that one day,
** Trigger warning, please continue
with caution. **
If you spent one day in my childhood shoes, you’d understand why I do the things I do. Why I try so hard to help others when — and as best — I can. But also, why I know there’s a line I have to draw in the sand. A line I can’t cross without risking my own well-being. My sanity. There’s a reason I can’t look too closely at the news, or march in rallies. Or speak out beyond my means.
Try walking one night in my childhood shoes, and you’d know what it’s like to feel the sting of a slap on the cheek, a punch to the gut. Or kick by a steel-toed boot to the hip. What it feels like to be degraded continuously with words. Debased into nothing.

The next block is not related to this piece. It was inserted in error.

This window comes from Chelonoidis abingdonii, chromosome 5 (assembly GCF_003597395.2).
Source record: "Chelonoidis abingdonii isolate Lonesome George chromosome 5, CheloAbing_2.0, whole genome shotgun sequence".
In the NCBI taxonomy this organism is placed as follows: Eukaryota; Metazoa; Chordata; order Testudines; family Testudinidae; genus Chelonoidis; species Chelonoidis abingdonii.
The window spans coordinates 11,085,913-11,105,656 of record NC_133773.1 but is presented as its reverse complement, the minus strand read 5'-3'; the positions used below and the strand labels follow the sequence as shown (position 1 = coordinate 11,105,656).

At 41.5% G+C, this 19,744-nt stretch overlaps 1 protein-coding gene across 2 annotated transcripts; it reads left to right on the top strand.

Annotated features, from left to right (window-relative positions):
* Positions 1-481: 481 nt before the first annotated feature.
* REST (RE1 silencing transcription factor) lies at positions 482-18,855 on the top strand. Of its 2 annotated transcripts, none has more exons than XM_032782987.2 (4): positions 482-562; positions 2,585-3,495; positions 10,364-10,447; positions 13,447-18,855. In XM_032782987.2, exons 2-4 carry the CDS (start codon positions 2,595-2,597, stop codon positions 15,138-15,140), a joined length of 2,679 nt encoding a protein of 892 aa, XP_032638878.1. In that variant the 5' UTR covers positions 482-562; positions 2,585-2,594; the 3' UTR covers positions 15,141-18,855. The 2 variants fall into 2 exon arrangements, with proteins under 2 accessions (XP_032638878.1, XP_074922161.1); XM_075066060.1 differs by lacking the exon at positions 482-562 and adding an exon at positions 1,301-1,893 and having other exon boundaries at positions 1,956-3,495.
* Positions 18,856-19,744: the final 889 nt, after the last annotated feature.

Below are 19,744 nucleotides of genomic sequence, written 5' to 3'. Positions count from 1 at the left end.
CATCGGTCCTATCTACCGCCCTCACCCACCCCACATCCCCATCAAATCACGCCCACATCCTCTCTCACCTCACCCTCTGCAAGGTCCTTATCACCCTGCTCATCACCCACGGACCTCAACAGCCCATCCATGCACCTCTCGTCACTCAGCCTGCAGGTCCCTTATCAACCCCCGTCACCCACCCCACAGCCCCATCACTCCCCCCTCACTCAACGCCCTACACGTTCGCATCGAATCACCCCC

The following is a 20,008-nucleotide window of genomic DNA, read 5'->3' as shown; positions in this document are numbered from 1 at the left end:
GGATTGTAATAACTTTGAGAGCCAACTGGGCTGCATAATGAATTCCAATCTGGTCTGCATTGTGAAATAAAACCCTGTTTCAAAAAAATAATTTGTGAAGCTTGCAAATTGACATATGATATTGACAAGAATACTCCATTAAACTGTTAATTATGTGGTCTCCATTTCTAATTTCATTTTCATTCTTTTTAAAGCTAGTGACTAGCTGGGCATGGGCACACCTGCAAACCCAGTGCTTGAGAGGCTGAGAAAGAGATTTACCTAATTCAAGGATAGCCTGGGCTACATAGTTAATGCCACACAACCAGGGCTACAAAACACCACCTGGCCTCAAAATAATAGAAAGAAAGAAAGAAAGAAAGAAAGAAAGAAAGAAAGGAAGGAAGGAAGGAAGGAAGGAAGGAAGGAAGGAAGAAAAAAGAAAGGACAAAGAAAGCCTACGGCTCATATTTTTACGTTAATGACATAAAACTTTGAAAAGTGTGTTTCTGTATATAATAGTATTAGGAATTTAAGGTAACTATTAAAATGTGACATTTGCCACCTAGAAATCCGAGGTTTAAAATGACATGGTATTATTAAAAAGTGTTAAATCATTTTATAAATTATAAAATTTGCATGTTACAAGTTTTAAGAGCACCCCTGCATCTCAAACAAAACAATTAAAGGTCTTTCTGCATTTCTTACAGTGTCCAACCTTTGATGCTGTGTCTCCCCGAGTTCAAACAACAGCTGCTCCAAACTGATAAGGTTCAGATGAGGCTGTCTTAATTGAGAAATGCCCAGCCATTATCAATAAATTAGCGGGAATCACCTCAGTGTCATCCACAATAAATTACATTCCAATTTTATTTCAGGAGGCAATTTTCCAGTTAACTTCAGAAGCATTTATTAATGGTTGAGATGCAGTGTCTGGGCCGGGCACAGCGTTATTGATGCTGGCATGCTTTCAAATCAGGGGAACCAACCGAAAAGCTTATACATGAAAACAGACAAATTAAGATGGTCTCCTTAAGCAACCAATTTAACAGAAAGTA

And then feel — not just witness — through my childhood eyes what it’s like to be ravaged, to have your innocence stolen from you over and over again. To be taught before you can read how to please a man with your mouth, or how to move your hips the right way.
Now, imagine walking in those same shoes on a daily basis for years, and tell me I’ve not cried hard enough, or endured more than my fair share. Tell me I’m wrong for spending every moment trying to stay calm and not panic, while the rest of the world crumbles.
Just because I can’t do more than empathize, doesn’t mean I don’t give a shit. So don’t think for a second that you know what anyone else is feeling unless you can put yourself in those shoes.
© Sarah Doughty